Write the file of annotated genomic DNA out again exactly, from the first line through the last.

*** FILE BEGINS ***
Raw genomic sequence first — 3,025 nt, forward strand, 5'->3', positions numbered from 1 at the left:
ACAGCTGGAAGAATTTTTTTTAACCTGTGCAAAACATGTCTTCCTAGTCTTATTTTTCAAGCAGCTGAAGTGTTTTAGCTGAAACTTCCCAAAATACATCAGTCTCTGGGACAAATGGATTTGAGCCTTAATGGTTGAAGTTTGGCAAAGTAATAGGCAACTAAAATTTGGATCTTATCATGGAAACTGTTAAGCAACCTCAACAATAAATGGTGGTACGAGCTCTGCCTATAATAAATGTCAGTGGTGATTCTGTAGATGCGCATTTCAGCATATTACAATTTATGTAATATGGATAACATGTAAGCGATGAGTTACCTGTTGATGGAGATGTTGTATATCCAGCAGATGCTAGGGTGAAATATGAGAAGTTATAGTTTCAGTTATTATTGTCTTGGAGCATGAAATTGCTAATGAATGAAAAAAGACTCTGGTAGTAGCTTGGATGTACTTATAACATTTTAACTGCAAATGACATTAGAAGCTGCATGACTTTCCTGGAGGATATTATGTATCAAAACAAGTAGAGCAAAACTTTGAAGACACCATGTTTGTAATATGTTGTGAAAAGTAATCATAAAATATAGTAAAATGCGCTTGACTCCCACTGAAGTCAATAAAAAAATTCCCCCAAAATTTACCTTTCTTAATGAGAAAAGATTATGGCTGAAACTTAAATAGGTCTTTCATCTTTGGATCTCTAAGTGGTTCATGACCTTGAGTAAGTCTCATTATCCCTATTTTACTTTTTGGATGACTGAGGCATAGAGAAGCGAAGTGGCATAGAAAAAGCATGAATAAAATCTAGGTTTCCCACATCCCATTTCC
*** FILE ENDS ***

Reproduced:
Raw genomic sequence first — 3,025 nt, forward strand, 5'->3', positions numbered from 1 at the left:
ACAGCTGGAAGAATTTTTTTTAACCTGTGCAAAACATGTCTTCCTAGTCTTATTTTTCAAGCAGCTGAAGTGTTTTAGCTGAAACTTCCCAAAATACATCAGTCTCTGGGACAAATGGATTTGAGCCTTAATGGTTGAAGTTTGGCAAAGTAATAGGCAACTAAAATTTGGATCTTATCATGGAAACTGTTAAGCAACCTCAACAATAAATGGTGGTACGAGCTCTGCCTATAATAAATGTCAGTGGTGATTCTGTAGATGCGCATTTCAGCATATTACAATTTATGTAATATGGATAACATGTAAGCGATGAGTTACCTGTTGATGGAGATGTTGTATATCCAGCAGATGCTAGGGTGAAATATGAGAAGTTATAGTTTCAGTTATTATTGTCTTGGAGCATGAAATTGCTAATGAATGAAAAAAGACTCTGGTAGTAGCTTGGATGTACTTATAACATTTTAACTGCAAATGACATTAGAAGCTGCATGACTTTCCTGGAGGATATTATGTATCAAAACAAGTAGAGCAAAACTTTGAAGACACCATGTTTGTAATATGTTGTGAAAAGTAATCATAAAATATAGTAAAATGCGCTTGACTCCCACTGAAGTCAATAAAAAAATTCCCCCAAAATTTACCTTTCTTAATGAGAAAAGATTATGGCTGAAACTTAAATAGGTCTTTCATCTTTGGATCTCTAAGTGGTTCATGACCTTGAGTAAGTCTCATTATCCCTATTTTACTTTTTGGATGACTGAGGCATAGAGAAGCGAAGTGGCATAGAAAAAGCATGAATAAAATCTAGGTTTCCCACATCCCATTTCC